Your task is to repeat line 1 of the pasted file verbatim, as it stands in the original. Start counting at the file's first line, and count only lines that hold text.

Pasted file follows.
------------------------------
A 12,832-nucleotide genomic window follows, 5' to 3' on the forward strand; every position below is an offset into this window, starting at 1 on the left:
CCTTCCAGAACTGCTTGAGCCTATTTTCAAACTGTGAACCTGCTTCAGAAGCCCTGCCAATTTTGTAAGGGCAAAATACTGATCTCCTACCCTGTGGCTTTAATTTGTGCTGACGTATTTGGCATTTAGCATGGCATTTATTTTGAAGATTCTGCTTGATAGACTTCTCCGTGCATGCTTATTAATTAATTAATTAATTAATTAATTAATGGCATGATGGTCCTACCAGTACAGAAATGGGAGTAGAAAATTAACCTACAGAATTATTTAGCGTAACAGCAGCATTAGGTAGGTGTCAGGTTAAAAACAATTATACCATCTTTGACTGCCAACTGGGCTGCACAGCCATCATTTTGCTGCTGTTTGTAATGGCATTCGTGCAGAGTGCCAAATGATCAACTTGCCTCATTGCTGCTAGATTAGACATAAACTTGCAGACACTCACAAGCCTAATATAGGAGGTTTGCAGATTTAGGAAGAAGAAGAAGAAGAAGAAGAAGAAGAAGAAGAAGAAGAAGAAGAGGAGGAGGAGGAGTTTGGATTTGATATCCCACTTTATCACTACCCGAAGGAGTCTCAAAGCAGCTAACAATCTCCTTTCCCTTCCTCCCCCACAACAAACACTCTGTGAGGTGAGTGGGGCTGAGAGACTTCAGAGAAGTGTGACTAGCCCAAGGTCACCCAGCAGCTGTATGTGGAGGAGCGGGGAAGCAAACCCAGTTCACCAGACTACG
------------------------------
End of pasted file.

A 12,832-nucleotide genomic window follows, 5' to 3' on the forward strand; every position below is an offset into this window, starting at 1 on the left: